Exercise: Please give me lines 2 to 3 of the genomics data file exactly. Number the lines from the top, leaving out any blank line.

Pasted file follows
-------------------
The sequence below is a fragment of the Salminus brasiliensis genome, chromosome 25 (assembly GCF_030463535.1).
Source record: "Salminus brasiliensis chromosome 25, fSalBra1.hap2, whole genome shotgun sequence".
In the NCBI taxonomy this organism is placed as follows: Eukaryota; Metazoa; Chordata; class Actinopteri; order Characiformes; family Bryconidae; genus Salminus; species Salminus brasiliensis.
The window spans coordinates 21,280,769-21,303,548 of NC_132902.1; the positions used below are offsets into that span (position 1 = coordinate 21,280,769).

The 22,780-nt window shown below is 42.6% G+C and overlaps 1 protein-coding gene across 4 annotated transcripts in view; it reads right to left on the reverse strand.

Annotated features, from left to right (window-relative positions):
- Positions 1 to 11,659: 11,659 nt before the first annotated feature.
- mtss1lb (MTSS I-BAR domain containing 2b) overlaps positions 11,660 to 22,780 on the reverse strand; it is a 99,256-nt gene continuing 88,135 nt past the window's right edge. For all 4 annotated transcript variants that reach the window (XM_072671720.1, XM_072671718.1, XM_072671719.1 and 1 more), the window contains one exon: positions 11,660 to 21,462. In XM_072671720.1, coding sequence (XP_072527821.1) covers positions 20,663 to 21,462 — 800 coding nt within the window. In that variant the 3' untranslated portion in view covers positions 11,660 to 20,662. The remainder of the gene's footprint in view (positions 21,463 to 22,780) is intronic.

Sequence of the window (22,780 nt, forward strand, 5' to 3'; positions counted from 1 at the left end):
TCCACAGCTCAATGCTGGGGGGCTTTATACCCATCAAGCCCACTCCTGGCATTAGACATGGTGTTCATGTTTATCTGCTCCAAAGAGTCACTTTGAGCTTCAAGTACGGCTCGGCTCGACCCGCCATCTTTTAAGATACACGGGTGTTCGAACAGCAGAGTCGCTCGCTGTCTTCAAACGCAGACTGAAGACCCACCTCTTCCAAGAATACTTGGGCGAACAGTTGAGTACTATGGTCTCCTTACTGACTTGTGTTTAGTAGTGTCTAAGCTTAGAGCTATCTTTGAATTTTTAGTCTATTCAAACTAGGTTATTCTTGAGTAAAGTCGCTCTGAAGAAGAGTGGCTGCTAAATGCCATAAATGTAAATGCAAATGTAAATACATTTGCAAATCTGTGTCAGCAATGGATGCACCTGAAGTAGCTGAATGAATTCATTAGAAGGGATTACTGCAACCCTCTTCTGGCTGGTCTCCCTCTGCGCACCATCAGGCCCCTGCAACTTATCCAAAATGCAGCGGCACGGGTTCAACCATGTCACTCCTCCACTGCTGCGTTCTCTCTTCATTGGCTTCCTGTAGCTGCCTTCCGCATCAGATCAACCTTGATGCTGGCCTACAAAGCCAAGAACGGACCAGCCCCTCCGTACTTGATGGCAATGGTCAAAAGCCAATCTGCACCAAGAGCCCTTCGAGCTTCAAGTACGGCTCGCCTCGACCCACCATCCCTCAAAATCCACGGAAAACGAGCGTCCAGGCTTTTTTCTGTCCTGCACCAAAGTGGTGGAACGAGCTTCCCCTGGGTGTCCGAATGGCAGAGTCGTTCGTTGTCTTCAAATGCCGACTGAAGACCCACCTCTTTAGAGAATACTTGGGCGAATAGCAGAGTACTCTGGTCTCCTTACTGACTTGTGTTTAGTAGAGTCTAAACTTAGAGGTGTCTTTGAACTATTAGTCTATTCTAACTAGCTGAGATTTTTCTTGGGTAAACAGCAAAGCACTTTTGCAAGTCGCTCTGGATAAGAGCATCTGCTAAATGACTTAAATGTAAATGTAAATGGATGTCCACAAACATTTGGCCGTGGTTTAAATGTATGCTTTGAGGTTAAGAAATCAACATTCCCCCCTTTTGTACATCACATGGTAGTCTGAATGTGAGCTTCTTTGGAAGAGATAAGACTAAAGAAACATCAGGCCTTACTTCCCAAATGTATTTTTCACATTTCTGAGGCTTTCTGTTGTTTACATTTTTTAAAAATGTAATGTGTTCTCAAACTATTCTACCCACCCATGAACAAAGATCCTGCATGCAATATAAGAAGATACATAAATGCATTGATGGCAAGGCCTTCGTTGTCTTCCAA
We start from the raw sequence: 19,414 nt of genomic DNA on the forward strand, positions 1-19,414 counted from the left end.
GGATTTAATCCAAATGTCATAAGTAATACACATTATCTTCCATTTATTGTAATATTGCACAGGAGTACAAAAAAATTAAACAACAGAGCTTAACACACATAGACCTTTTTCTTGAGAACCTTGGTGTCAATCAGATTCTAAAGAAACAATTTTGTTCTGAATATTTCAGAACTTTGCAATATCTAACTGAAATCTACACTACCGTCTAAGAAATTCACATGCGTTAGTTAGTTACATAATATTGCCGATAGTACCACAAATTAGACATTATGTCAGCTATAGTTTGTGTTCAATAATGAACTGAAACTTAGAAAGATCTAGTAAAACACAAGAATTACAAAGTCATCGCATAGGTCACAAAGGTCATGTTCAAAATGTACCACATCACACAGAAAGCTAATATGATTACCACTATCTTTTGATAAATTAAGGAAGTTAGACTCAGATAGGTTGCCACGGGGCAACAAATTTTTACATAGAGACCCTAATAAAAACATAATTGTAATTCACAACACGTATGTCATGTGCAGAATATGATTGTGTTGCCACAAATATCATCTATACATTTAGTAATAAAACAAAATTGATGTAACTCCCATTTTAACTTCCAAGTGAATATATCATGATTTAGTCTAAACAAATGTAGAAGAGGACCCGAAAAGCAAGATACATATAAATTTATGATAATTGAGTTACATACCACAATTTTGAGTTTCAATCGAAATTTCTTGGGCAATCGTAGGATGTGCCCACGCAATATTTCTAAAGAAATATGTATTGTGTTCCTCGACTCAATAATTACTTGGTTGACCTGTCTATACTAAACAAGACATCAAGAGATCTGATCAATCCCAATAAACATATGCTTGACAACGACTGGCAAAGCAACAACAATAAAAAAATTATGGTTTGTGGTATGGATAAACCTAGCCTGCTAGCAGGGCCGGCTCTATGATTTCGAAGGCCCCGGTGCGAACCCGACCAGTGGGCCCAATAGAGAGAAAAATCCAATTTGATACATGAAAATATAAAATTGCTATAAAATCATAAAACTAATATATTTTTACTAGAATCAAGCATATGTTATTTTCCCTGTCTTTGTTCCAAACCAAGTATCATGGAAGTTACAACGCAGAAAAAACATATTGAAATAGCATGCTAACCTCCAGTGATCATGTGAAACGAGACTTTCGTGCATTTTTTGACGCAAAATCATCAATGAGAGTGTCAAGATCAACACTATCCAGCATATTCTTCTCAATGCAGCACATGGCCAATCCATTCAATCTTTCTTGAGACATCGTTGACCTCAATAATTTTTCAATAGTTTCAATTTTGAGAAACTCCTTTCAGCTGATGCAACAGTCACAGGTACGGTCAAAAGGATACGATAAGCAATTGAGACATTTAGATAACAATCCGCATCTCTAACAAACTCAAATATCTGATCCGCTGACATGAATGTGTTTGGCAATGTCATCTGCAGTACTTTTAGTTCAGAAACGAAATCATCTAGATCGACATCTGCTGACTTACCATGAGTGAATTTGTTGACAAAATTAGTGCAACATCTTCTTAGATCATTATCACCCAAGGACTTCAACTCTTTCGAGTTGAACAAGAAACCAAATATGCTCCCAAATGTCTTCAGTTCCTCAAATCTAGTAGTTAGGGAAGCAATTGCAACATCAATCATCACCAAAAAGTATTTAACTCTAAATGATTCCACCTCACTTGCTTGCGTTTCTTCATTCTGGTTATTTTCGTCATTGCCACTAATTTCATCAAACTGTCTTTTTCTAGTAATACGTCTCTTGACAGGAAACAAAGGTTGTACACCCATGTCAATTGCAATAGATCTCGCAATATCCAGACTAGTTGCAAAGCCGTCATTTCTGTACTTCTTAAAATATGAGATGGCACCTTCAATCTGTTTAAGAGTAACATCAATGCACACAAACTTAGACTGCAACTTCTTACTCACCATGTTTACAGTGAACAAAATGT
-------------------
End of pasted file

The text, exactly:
Source record: "Salminus brasiliensis chromosome 25, fSalBra1.hap2, whole genome shotgun sequence".
In the NCBI taxonomy this organism is placed as follows: Eukaryota; Metazoa; Chordata; class Actinopteri; order Characiformes; family Bryconidae; genus Salminus; species Salminus brasiliensis.